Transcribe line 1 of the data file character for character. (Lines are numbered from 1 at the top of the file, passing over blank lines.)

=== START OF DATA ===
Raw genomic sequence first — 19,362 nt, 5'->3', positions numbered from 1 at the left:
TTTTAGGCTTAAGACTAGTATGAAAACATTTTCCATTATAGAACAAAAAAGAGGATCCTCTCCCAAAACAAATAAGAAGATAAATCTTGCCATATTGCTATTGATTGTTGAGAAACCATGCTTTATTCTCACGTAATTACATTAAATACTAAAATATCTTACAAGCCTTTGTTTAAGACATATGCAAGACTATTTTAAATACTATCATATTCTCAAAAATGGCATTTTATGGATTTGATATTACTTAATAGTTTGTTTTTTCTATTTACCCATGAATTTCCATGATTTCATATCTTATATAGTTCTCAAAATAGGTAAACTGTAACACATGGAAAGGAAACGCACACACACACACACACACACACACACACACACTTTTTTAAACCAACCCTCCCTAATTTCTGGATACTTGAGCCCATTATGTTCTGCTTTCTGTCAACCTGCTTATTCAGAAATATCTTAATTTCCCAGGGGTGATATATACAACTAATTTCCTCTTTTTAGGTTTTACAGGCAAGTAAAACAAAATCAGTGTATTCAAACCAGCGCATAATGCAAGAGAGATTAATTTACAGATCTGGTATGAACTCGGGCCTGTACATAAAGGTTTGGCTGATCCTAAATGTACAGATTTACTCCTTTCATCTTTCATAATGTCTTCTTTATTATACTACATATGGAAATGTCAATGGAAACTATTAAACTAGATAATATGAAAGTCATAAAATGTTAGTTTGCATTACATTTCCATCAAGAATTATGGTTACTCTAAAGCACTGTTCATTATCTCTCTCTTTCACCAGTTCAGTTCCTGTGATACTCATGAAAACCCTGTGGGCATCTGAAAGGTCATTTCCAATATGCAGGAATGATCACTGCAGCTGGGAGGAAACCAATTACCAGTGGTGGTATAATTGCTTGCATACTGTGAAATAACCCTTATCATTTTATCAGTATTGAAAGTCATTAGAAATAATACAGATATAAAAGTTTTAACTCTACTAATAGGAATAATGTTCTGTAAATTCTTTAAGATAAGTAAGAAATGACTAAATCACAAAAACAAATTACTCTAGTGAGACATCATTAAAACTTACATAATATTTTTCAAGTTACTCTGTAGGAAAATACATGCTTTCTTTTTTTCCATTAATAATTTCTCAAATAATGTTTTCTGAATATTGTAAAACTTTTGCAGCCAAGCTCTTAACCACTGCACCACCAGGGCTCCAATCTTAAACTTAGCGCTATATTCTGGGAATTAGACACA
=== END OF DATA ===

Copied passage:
Raw genomic sequence first — 19,362 nt, 5'->3', positions numbered from 1 at the left: